First steps taken to remove Freedom of Dublin from Suu Kyi

Council to vote next week on stripping controversial Myanmar leader of honour

Dublin City Council has taken the first steps to remove the Freedom of the City of Dublin from Myanmar de facto leader Aung San Suu Kyi over the repression of the country's Rohingya Muslims.

The council decided at a protocol meeting on Thursday to vote on resolutions to rescind the freedom of the city from an individual and to consider a request from an individual to have the honour removed.

The votes will take place on Monday on whether to remove the freedom from Ms Suu Kyi and to agree to a request from Bob Geldof to have his name removed from city's roll of honorary freedom.

The Dublin-born singer, activist and businessman handed the scroll recording his freedom of the city back to city council officials earlier this month in protest at the honour being held by Ms Suu Kyi.

Mr Geldof called the Myanmar leader “a handmaiden to genocide” as he returned the scroll that he received from the council at a ceremony in 2006.

The Boomtown Rats frontman said he would be a hypocrite to share honours with “one who has become at best an accomplice to murder”.

Myanmar, a predominantly Buddhist country, has been accused of ethnic cleansing of its minority Rohingya Muslim population. Ms Suu Kyi has denied this accusation from the UN, saying that the crackdown in the Rakhine state in western Maymar is aimed at rooting out violent militants.

More than 600,000 Rohingya Muslims have sought sanctuary in neighbouring Bangladesh after the military in the predominantly Buddhist Myanamar launched a counter-insurgency in northern parts of Rakhine following attacks by Rohingya militants on an army base and police posts in August.

Ms Suu Kyi received the freedom of the city of Dublin in 1999. She was under house arrest in Myanmar at the time and accepted the award in person in 2012.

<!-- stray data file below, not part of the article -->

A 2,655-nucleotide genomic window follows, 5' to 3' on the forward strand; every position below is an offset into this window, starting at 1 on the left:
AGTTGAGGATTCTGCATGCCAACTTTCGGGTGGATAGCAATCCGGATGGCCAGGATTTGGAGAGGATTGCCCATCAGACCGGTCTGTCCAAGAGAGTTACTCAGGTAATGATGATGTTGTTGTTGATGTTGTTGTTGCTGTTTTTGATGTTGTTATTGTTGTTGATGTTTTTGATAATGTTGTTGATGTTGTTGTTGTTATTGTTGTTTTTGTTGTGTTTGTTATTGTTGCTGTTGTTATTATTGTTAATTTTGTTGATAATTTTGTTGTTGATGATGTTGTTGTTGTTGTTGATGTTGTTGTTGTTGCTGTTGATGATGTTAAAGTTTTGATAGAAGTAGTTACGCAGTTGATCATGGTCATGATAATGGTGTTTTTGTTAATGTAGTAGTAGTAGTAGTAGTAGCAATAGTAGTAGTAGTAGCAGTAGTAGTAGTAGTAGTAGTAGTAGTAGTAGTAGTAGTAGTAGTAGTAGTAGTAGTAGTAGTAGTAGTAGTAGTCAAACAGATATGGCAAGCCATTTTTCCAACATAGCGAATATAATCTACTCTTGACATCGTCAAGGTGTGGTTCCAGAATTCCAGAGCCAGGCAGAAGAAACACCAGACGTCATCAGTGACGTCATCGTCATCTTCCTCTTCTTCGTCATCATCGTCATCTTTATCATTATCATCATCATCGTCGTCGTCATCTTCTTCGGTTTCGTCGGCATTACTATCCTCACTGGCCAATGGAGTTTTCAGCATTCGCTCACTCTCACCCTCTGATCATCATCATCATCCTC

Sinn Féin councillor Chris Andrews said he would be supporting the freedom of the city being removed from Ms Suu Kyi in next week's vote.

“The issues that Aung San Suu Kyi has are very serious, and we can’t be seen to being complicit,” he said. “It is a symbolic gesture, but sometimes symbolism is very important, and we have to be very clear about our position. She is not going to lose any sleep over it, but we are doing what we see as the right thing.”

Deirdre Heney, a Fianna Fáil councillor, said she would prefer not to remove the freedom of the city from an individual and that she would probably abstain from the vote "because of the way we make decisions".

"I would prefer if we didn't give the freedom out so freely. I would prefer it to be a valued award and that we should give it to people in Ireland, " she said.

“The currency of it has been reduced by the amount of people it has been awarded to. We should be less free with the award. There should be very few people who should get it.”

Ms Suu Kyi was stripped of the Freedom of the City of Oxford by the city councillors on Monday over her response to the repression of the Rohingya Muslims.

The freedom of the city has only been removed from an individual once before. German academic and Celtic scholar Kuno Meyer was stripped of the honour in 1915 due to anti-German feeling during the first World War, but it was restored after the war in 1920.

A total of 82 people have received the freedom of the city. The most recent recipients were former US president Barack Obama and first lady Michelle who were granted the freedom in February 2017.

Simon Carswell

Simon Carswell

Simon Carswell is The Irish Times’s Public Affairs Editor and former Washington correspondent

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